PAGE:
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Post Traumatic Stress Disorder Symptoms And Treatment

1427 words - 6 pages

In 1980, the term Post Traumatic Stress Disorder (PTSD) first came into existence in the Diagnostic and Statistical Manual of Mental Disorders, Third Edition (DSM-III). Only in 1987 did the DSM series make reference to traumatized children. The first major studies of the effects of large traumas on children were Bloch's 1956 study of the effect of a tornado in Mississippi, Lacey's 1972 study of the effects of an avalanche on a Welsh school, Newman's 1976 work on the Buffalo Creek disaster and Terr's 1979 research on the Chowchilla bus kidnapping. Psychological "trauma" is defined by the American Psychiatric Association as an experience beyond "the range of usual human experience," that "would be markedly distressing to almost anyone, and is usually experienced with intense fear, terror and helplessness" (DSM-IIIR, p. 247). Some examples include a serious threat to one's life (or that of one's children, spouse, etc.), rape, military combat, natural or accidental disasters, and torture. Sexual activity with an adult would be an example of a traumatic experience for a child.
Post-traumatic stress disorder (PTSD), as previously defined, is caused by an overwhelming event outside the range of ordinary human experience, such as combat, a natural disaster, or a physical assault. The symptoms include nightmares and other forms of re-experiencing the traumatic event, avoidance of situations and activities that arouse memories of the event, emotional numbness and detachment, pessimism, sleep problems, impulsive anger, jumpiness, and difficulty in concentration. There are many symptoms but there are also many affects to the functioning of an individual. The functioning defects can send an individual into crisis.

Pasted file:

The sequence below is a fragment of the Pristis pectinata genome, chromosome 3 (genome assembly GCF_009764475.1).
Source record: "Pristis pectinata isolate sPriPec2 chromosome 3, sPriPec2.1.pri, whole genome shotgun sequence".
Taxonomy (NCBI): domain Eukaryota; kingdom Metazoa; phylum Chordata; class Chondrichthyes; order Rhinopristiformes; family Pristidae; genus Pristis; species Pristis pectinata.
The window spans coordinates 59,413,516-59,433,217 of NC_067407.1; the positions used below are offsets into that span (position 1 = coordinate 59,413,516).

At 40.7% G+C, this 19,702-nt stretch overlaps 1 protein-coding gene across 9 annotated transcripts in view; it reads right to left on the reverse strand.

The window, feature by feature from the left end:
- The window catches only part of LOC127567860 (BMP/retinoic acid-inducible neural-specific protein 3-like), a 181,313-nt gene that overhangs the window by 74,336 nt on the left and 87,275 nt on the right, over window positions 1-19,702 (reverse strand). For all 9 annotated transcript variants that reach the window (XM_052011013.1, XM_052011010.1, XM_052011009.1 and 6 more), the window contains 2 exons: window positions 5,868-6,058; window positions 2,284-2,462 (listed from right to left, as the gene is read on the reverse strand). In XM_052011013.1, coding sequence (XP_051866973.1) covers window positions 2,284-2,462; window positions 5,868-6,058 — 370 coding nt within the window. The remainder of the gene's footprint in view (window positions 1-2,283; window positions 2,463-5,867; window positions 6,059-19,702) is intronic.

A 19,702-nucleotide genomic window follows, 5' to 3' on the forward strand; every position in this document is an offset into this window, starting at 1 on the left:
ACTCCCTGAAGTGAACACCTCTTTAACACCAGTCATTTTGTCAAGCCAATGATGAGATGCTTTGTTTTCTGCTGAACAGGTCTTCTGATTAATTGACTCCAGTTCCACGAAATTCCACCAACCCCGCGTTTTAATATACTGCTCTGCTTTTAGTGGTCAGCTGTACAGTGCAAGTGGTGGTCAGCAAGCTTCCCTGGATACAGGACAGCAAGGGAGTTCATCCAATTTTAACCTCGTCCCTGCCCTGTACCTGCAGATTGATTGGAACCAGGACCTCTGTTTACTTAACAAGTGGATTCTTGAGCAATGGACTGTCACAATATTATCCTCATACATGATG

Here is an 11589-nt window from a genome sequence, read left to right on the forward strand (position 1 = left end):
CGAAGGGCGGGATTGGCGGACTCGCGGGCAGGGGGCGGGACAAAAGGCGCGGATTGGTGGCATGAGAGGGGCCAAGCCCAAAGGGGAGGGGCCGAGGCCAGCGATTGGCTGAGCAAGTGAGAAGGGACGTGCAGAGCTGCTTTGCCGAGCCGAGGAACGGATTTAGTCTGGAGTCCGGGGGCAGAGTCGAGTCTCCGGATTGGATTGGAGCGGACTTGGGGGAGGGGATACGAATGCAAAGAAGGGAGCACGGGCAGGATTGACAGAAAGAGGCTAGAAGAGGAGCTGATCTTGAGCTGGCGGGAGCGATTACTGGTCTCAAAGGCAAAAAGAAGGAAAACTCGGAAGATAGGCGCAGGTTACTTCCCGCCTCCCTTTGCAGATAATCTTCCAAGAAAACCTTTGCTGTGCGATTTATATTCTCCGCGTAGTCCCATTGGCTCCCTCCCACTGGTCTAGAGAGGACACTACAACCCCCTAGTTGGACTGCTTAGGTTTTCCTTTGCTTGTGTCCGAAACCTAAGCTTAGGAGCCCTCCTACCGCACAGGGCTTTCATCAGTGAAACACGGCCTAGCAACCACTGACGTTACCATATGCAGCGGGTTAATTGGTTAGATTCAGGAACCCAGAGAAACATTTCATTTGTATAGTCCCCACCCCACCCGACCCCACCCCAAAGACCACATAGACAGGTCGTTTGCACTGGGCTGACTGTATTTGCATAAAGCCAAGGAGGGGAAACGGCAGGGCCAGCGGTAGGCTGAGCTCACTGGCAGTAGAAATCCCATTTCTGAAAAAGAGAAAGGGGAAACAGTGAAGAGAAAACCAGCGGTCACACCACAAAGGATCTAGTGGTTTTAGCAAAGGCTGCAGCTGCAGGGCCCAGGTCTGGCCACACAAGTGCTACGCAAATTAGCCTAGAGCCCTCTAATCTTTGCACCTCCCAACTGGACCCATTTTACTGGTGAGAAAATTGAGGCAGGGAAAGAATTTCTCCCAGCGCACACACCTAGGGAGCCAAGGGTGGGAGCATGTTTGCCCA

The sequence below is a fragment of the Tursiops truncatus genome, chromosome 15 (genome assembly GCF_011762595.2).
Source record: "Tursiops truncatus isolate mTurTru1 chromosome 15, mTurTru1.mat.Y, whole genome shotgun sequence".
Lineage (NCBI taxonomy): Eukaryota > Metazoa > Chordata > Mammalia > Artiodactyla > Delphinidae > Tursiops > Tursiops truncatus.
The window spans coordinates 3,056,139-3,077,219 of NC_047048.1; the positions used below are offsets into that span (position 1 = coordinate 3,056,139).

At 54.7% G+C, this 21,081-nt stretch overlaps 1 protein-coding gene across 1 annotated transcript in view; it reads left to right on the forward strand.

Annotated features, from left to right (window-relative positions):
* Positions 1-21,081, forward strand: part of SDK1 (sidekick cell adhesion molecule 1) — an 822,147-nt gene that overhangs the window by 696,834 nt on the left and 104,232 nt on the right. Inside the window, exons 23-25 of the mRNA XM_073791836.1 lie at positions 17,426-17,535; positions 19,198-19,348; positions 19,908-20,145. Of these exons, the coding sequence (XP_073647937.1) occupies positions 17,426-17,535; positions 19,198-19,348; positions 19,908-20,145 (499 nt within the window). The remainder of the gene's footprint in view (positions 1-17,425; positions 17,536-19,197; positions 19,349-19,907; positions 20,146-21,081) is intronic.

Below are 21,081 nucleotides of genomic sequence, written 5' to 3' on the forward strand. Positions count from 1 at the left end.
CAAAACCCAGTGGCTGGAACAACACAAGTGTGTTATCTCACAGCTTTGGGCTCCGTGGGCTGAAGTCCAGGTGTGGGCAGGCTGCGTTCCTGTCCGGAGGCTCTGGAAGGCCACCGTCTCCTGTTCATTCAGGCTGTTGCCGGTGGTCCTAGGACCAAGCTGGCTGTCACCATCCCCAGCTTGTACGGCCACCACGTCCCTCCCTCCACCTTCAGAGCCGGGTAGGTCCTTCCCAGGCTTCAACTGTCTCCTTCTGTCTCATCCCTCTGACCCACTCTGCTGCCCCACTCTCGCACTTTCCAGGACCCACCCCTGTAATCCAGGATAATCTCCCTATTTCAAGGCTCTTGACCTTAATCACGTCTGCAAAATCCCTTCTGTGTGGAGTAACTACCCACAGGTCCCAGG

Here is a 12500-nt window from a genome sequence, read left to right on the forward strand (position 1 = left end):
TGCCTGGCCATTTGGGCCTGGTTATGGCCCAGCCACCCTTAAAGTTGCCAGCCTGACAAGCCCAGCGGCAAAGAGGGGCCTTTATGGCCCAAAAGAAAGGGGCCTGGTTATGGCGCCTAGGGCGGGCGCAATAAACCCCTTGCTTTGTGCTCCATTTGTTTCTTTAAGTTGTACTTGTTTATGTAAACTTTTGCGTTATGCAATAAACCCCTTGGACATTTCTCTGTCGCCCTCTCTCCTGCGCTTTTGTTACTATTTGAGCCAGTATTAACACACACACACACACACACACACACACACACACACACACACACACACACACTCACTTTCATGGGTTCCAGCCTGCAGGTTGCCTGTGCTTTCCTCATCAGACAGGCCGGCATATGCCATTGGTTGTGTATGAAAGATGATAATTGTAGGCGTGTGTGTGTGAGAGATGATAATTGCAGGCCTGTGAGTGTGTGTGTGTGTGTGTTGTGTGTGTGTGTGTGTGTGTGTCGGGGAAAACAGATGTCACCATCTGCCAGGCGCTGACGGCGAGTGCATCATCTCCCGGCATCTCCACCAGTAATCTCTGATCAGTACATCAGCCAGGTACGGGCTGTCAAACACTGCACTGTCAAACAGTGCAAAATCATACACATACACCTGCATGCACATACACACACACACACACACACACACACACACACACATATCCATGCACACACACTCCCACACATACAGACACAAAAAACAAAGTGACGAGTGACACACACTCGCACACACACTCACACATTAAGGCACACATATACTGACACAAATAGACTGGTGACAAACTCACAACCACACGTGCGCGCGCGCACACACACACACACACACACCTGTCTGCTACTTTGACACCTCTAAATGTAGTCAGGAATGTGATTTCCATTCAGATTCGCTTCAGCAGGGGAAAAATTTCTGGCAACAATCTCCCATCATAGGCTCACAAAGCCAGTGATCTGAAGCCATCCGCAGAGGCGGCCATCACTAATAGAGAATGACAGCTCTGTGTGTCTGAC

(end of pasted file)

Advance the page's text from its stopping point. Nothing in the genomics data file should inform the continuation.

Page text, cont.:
Memory loss is common among people suffering from PSTD. People may use their natural ability to dissociate to avoid conscious awareness of a traumatic experience while the trauma is occurring. Dissociation is defined as a disruption in the usually integrated functions of consciousness, memory, identity, or perception of the environment. The disturbance may be sudden or gradual, transient or chronic (Abess, M.D.). For some people, conscious thoughts and feelings, or "memories," about the traumatic event may come back at a later date (Noll). People with PTSD inevitably experience extremes of recall regarding traumatic circumstances or avoidance of thoughts and feelings about the event. Some people say they are "haunted" by memories of traumatic experiences which intrude on and disrupt their daily lives. They often can't get the "pictures" of the trauma out of their heads. They may have recurring nightmares, "flashbacks," or they may even relive the trauma as if it was happening in present time. It is also common for traumatized people to make deliberate efforts to avoid thoughts or feelings about the traumatic event and to avoid activities or situations which may remind them of the event. In some severe cases, avoidance of reminders of the...

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